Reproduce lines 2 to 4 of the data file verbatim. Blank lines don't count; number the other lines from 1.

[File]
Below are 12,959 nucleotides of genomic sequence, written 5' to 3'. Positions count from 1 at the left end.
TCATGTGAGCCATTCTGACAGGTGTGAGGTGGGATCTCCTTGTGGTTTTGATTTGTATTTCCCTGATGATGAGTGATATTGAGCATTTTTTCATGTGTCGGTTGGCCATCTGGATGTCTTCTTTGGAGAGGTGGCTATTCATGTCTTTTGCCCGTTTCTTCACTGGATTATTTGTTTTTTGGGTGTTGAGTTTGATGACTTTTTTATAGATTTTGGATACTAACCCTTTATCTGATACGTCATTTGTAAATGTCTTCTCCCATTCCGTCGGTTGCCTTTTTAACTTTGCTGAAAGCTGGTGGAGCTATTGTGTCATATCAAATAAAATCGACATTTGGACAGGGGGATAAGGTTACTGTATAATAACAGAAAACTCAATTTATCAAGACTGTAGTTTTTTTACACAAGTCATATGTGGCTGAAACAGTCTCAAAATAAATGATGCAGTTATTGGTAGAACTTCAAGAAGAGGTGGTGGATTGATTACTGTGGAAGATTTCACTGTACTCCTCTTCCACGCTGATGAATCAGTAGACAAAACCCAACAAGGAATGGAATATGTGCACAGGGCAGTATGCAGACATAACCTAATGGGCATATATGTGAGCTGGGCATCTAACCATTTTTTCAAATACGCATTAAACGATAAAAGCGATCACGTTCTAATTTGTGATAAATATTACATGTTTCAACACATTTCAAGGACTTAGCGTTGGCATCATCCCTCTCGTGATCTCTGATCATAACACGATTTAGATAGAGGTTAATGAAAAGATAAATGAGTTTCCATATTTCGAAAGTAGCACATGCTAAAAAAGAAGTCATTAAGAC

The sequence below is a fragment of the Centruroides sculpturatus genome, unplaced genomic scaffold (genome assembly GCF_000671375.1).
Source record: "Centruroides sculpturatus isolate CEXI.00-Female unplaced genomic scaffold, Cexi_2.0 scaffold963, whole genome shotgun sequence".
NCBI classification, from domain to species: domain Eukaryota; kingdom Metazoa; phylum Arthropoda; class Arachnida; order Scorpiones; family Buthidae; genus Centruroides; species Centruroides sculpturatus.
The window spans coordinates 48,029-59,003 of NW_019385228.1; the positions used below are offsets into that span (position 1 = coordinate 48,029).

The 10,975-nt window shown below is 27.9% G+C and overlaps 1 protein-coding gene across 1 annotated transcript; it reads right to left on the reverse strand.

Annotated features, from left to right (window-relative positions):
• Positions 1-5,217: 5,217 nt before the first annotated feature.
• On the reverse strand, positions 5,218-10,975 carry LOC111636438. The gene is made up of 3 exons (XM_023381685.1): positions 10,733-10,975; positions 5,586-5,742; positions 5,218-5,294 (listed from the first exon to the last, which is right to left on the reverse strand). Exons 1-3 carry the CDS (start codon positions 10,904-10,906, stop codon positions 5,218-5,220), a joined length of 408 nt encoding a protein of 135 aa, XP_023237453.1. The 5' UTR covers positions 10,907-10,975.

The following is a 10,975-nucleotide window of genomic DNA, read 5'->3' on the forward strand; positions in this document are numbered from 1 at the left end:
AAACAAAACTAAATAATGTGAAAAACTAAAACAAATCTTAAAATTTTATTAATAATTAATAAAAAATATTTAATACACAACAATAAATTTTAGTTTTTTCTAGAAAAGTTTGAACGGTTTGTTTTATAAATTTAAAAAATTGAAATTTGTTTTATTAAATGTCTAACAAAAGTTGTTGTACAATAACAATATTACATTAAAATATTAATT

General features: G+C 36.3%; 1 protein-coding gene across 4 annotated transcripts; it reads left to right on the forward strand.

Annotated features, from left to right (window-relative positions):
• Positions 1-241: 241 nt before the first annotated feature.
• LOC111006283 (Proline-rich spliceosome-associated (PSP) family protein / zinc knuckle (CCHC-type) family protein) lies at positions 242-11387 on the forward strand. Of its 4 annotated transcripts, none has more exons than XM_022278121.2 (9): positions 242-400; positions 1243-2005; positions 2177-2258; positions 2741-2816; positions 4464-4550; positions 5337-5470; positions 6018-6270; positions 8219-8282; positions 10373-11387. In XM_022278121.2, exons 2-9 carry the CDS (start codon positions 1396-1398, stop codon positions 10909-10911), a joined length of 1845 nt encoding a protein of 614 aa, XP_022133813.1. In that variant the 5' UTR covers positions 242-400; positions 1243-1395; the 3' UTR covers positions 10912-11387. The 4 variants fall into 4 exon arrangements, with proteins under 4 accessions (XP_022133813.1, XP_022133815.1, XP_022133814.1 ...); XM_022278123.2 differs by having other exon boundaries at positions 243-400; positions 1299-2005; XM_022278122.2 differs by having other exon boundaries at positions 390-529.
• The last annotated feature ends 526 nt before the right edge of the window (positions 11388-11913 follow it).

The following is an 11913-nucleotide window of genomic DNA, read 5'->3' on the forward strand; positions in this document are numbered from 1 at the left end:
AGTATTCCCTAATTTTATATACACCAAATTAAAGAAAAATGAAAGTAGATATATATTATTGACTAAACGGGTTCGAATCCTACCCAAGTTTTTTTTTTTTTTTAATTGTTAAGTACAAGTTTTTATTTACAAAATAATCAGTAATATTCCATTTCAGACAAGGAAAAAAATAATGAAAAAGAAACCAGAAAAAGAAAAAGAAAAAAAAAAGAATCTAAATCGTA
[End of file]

TCATGTGAGCCATTCTGACAGGTGTGAGGTGGGATCTCCTTGTGGTTTTGATTTGTATTTCCCTGATGATGAGTGATATTGAGCATTTTTTCATGTGTCGGTTGGCCATCTGGATGTCTTCTTTGGAGAGGTGGCTATTCATGTCTTTTGCCCGTTTCTTCACTGGATTATTTGTTTTTTGGGTGTTGAGTTTGATGACTTTTTTATAGATTTTGGATACTAACCCTTTATCTGATACGTCATTTGTAAATGTCTTCTCCCATTCCGTCGGTTGCCTTTTTAACTTTGCTGAAAGCTGGTGGAGCTATTGTGTCATATCAAATAAAATCGACATTTGGACAGGGGGATAAGGTTACTGTATAATAACAGAAAACTCAATTTATCAAGACTGTAGTTTTTTTACACAAGTCATATGTGGCTGAAACAGTCTCAAAATAAATGATGCAGTTATTGGTAGAACTTCAAGAAGAGGTGGTGGATTGATTACTGTGGAAGATTTCACTGTACTCCTCTTCCACGCTGATGAATCAGTAGACAAAACCCAACAAGGAATGGAATATGTGCACAGGGCAGTATGCAGACATAACCTAATGGGCATATATGTGAGCTGGGCATCTAACCATTTTTTCAAATACGCATTAAACGATAAAAGCGATCACGTTCTAATTTGTGATAAATATTACATGTTTCAACACATTTCAAGGACTTAGCGTTGGCATCATCCCTCTCGTGATCTCTGATCATAACACGATTTAGATAGAGGTTAATGAAAAGATAAATGAGTTTCCATATTTCGAAAGTAGCACATGCTAAAAAAGAAGTCATTAAGAC

The sequence below is a fragment of the Centruroides sculpturatus genome, unplaced genomic scaffold (genome assembly GCF_000671375.1).
Source record: "Centruroides sculpturatus isolate CEXI.00-Female unplaced genomic scaffold, Cexi_2.0 scaffold963, whole genome shotgun sequence".